Hamish McRae: A new dilemma for central bankers: Price of goods is falling, but assets keep on rising

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It looks as though August will be the wicked month.

At some stage this year the US Fed, the European Central Bank and the Bank of England will make their first upward move in interest rates. The move could come earlier, in May or June, but the balance of probability seems to have slipped backwards to the late summer. The balance of probability, too, is that the first move will come from the Fed, but that is harder to call. Eurozone inflation will continue to worry the ECB, particularly if the German metal workers' settlement is high, and the Bank will properly need to curb asset inflation here if house prices continue their double-digit parade.

This leads to a broader issue that will preoccupy the central banks: the social consequences of the different movements in the various types of inflation and how monetary policy should seek to mediate between these. This is an even tougher question than the one with which monetary policy has had to wrestle for the past generation: how do you bring inflation down to socially and economically acceptable levels? That battle has more or less been won. The second has now begun.

The UK gives a very clear picture of the dilemma. We have soaring house prices, as you can see from the top left graph. For most families that is their largest single asset, larger in most cases than the implied value of their pension fund, and very much larger than their other financial assets.

The reason for this climb is partly the rise in real earnings that has taken place in the past few years. But it is also the extent to which falling interest rates has reduced the cost of servicing debt and so encouraged people to take on larger debts at little or no additional cost to their monthly outgoings.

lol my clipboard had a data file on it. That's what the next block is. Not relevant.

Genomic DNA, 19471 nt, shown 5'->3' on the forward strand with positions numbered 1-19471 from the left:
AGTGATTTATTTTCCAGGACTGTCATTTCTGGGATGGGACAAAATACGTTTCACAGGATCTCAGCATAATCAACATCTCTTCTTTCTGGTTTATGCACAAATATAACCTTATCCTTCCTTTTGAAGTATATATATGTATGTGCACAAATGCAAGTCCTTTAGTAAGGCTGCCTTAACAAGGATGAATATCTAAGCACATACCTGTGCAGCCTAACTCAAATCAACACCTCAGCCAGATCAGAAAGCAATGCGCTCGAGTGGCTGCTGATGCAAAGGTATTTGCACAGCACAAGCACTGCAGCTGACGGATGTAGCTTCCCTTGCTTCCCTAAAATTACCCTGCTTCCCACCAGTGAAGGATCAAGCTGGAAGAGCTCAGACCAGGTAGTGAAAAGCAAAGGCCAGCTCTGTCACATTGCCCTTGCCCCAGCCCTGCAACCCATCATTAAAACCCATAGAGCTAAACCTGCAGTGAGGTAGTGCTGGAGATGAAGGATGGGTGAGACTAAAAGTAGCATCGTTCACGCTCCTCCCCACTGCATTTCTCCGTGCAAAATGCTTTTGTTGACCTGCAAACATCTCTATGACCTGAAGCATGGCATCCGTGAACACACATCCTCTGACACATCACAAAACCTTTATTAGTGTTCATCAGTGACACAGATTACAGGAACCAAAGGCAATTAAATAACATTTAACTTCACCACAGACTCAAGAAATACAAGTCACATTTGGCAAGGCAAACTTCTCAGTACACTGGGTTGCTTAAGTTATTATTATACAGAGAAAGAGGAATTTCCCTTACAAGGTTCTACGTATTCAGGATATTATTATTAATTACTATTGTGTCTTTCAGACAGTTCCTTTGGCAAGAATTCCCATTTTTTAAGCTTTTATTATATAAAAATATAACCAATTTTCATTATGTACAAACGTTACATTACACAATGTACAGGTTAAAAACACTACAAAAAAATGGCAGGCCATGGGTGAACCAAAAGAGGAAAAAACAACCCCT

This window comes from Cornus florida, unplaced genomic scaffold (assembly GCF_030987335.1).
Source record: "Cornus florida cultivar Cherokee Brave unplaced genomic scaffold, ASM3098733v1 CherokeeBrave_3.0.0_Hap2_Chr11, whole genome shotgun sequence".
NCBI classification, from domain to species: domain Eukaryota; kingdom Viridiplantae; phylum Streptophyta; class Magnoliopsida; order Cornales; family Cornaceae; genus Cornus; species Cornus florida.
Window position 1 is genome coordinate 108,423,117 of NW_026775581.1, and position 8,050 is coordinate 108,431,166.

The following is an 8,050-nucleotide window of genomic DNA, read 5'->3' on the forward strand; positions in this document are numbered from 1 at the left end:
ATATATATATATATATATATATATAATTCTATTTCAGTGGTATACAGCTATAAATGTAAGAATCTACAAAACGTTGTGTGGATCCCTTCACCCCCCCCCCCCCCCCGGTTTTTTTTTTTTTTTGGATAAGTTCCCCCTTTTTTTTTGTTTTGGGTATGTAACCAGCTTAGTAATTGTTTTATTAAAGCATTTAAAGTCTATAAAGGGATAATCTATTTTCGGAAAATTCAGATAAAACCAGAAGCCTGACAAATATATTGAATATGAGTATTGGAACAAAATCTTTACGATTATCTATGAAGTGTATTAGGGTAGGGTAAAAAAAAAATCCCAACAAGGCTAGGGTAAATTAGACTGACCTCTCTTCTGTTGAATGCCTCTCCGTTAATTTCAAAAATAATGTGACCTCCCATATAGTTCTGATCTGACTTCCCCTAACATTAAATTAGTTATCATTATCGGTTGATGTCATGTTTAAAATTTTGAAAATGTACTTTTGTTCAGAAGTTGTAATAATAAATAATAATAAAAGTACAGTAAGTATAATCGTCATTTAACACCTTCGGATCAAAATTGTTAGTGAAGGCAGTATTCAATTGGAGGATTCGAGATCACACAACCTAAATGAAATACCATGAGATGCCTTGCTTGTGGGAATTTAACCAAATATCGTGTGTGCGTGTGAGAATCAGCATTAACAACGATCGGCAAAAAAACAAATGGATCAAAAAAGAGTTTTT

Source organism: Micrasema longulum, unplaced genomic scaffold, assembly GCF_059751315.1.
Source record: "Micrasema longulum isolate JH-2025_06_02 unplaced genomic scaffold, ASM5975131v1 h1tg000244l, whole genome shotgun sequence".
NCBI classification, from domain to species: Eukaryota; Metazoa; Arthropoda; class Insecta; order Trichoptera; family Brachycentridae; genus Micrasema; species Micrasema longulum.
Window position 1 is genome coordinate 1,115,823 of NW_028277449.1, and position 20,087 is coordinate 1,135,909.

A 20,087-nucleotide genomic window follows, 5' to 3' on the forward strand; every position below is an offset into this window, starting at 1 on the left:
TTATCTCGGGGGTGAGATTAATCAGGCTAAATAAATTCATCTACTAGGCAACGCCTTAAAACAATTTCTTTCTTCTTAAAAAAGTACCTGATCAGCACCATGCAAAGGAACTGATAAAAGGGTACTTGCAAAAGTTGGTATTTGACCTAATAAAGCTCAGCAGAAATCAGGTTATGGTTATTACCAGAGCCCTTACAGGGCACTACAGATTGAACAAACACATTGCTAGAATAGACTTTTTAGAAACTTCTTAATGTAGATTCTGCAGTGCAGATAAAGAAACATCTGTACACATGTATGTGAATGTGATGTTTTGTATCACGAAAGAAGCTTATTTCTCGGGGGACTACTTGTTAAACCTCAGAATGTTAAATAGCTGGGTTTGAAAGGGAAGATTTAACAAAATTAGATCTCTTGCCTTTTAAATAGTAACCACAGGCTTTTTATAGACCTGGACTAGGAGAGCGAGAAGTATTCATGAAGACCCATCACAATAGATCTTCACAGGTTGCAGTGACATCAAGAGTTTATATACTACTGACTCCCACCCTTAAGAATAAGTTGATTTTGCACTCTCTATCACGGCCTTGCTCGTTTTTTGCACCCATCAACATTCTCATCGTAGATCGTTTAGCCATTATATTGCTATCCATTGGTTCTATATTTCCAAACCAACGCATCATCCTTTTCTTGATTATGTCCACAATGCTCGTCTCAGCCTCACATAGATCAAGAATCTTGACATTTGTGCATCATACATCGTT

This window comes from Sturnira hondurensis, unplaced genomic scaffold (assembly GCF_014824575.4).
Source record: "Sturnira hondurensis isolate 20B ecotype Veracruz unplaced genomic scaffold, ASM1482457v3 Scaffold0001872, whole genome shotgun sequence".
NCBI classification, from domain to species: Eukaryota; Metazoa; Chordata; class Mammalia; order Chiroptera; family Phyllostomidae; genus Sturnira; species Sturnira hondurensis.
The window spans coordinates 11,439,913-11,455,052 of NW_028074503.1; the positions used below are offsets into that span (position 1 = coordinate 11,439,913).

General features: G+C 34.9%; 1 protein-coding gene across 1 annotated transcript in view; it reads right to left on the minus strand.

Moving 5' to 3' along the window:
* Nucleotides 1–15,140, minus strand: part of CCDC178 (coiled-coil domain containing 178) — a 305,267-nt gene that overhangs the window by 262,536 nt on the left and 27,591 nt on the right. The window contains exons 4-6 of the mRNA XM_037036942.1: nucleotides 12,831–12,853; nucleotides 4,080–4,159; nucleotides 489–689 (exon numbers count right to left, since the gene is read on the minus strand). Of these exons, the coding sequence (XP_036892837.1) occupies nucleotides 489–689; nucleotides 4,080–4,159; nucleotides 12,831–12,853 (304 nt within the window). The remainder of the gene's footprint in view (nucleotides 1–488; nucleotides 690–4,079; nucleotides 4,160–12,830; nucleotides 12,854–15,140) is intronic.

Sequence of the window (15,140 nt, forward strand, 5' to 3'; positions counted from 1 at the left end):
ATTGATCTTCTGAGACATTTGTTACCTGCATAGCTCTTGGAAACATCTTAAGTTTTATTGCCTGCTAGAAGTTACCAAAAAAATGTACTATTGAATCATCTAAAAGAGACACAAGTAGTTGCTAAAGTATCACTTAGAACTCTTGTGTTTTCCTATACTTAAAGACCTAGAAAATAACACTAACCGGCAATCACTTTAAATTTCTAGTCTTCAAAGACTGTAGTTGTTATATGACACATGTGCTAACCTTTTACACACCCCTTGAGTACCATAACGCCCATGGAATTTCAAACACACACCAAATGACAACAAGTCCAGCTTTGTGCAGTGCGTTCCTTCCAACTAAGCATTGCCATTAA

And there lies a key part of the paradox. The more successful central banks are at curbing inflation in goods and services the greater the extent to which they can cut interest rates. But the more they cut interest rates the more they add to inflation in house prices. The reward for success on one front actually makes for failure on the other.

Now look at the different measures of inflation. Core inflation at a producer level – the prices at which companies have to sell their goods – has in effect disappeared (top right). In some areas prices are plunging.

We all know about the declines that have been taking place in computers, the result you would expect from very rapid technological advance. But price destruction is happening in other areas: consider a very Old Economy set of products, clothing and footwear. Prices there are now falling relentlessly year after year, and as you can see from the bottom left graph, are now running down 5.6 per cent year on year.

That is pretty terrifying if you are in that sort of business, for you have to run very hard to stay in the same place. But from a consumer point of view it is wonderful: clothes become ever cheaper. By contrast services have become ever more expensive.

Higher charges from telecom companies desperate to claw back a bit more revenue have helped push services inflation up to 4.6 per cent a year, the highest since 1993.